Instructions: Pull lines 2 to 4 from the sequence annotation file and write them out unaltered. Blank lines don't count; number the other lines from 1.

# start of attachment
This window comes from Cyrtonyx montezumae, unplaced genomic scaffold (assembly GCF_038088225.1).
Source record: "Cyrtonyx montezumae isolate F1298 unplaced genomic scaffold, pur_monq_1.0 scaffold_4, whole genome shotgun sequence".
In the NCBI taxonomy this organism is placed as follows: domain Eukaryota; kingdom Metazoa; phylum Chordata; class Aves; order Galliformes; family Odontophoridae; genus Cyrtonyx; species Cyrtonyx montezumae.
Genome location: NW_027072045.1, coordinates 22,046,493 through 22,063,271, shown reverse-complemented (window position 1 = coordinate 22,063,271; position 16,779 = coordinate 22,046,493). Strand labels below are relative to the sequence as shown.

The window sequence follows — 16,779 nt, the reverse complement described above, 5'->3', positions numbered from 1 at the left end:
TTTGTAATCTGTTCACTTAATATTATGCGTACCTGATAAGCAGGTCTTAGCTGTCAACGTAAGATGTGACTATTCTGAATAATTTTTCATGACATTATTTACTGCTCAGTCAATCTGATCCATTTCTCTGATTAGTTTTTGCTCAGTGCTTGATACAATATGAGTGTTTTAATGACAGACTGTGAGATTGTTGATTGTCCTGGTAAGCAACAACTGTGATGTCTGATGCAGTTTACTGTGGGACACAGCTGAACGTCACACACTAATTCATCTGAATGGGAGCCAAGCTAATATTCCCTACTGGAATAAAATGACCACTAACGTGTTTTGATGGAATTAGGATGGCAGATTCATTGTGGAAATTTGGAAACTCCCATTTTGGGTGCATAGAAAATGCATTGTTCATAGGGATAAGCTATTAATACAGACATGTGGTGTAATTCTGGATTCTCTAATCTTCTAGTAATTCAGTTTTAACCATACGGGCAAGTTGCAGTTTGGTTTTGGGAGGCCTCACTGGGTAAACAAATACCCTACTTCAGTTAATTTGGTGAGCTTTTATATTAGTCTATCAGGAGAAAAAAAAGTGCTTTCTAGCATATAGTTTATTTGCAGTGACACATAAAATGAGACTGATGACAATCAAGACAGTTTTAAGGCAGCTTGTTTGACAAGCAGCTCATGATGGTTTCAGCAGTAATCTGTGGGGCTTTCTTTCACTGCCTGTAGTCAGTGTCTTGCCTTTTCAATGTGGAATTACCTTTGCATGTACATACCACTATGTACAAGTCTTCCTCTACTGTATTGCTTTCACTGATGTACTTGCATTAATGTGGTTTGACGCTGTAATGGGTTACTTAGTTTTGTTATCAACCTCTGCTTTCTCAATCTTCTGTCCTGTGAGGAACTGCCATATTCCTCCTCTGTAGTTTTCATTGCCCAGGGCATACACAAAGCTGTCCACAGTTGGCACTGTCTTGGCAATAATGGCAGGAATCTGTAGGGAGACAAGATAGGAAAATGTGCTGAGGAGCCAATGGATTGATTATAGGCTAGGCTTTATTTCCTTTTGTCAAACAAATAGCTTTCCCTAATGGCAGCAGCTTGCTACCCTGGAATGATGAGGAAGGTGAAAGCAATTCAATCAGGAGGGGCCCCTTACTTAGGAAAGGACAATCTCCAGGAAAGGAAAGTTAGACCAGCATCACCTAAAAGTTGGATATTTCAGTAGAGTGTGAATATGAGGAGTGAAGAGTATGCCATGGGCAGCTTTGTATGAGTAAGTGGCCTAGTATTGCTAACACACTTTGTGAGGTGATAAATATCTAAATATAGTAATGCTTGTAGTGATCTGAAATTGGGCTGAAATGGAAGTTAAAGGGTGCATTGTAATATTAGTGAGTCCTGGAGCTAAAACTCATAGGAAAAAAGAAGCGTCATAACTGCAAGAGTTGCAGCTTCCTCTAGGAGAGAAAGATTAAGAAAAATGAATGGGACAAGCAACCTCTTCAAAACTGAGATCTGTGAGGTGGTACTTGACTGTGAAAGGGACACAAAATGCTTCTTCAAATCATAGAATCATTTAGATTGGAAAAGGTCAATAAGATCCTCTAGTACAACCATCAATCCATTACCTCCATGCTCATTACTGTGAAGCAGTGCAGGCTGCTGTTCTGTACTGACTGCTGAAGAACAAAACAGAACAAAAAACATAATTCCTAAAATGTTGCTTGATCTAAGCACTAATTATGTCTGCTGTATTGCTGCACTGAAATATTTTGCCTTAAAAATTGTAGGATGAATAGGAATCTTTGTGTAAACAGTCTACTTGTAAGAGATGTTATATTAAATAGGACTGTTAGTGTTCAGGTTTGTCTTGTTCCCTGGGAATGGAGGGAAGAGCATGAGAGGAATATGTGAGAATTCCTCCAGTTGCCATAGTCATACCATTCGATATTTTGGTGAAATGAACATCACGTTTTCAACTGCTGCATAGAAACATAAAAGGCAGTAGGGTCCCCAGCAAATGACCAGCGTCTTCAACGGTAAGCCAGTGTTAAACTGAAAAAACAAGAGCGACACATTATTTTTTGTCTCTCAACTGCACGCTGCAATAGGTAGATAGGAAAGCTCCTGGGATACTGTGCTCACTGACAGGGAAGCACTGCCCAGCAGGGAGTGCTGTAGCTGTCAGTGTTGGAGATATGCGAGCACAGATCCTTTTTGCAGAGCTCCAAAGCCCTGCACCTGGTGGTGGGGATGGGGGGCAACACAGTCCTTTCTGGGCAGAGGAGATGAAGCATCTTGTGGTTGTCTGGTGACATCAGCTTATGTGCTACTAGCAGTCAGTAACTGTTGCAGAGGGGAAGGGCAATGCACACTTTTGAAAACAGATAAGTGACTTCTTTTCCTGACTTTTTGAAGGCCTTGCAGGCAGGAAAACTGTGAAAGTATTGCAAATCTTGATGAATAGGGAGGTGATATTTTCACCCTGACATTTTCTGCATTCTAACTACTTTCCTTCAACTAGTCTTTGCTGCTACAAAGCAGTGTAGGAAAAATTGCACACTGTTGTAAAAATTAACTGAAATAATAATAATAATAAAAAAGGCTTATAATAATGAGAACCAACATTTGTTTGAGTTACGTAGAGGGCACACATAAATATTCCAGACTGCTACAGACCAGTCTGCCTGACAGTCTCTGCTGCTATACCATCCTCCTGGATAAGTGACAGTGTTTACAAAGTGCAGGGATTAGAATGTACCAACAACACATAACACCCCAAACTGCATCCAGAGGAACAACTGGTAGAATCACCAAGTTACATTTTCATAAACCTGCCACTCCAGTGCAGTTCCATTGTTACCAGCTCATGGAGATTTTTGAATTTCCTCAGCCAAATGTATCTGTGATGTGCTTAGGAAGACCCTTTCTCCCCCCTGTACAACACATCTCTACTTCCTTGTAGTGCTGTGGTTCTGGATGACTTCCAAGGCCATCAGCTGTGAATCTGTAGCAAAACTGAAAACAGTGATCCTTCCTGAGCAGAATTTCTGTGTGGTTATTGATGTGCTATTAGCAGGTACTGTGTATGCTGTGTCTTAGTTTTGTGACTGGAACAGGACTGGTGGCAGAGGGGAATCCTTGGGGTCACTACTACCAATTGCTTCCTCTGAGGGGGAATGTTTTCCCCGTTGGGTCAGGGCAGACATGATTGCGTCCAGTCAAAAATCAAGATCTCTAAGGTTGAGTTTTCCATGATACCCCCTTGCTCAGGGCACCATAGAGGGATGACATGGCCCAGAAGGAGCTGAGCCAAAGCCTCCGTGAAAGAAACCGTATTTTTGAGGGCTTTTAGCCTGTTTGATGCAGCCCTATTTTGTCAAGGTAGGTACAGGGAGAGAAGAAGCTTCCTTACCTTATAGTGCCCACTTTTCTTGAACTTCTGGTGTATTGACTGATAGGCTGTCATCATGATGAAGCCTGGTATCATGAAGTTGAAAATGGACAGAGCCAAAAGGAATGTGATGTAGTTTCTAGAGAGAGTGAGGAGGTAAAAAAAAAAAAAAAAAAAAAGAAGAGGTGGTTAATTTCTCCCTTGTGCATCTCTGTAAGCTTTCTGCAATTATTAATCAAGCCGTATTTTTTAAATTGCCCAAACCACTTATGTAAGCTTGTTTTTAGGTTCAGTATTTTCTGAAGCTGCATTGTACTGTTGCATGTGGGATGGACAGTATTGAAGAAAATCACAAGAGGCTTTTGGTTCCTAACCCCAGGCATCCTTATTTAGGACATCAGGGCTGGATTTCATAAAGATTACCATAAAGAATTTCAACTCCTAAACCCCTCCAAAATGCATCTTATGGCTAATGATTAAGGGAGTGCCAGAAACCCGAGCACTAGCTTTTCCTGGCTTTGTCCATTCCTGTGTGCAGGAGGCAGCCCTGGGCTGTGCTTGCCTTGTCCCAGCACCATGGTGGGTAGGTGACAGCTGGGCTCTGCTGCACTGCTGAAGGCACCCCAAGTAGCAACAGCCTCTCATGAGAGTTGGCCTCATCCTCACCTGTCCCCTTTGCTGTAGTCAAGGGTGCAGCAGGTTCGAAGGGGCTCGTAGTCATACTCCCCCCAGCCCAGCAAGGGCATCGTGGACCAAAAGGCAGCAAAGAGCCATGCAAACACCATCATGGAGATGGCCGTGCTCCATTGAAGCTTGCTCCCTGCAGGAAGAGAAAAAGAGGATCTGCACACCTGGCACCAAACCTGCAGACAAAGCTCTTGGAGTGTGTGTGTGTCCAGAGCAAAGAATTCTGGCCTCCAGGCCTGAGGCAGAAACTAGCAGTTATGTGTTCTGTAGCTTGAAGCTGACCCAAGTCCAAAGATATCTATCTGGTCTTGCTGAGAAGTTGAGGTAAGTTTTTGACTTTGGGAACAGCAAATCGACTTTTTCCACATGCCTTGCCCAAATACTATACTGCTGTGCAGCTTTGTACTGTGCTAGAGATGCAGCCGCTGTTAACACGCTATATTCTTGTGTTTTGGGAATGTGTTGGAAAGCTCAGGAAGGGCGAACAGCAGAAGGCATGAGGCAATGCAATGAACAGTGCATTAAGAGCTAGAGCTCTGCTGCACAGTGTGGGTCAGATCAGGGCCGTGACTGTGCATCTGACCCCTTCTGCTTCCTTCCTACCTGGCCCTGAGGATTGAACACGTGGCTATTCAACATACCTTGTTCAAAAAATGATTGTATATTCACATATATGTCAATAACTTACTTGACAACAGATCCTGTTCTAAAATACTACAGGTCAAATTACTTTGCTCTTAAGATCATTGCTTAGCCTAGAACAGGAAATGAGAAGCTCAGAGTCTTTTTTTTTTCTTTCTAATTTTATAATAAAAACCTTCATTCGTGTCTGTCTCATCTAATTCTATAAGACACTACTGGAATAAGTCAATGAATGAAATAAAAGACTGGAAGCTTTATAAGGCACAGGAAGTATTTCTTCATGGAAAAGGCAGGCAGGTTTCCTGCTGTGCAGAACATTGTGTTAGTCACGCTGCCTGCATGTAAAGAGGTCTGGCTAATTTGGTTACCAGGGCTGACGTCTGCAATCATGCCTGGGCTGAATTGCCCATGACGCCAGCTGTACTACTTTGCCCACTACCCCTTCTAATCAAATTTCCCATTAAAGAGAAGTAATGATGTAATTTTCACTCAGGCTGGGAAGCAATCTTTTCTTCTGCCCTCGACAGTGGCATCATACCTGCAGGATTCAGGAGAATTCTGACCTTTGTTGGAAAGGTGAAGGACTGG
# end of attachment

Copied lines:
Source record: "Cyrtonyx montezumae isolate F1298 unplaced genomic scaffold, pur_monq_1.0 scaffold_4, whole genome shotgun sequence".
In the NCBI taxonomy this organism is placed as follows: domain Eukaryota; kingdom Metazoa; phylum Chordata; class Aves; order Galliformes; family Odontophoridae; genus Cyrtonyx; species Cyrtonyx montezumae.
Genome location: NW_027072045.1, coordinates 22,046,493 through 22,063,271, shown reverse-complemented (window position 1 = coordinate 22,063,271; position 16,779 = coordinate 22,046,493). Strand labels below are relative to the sequence as shown.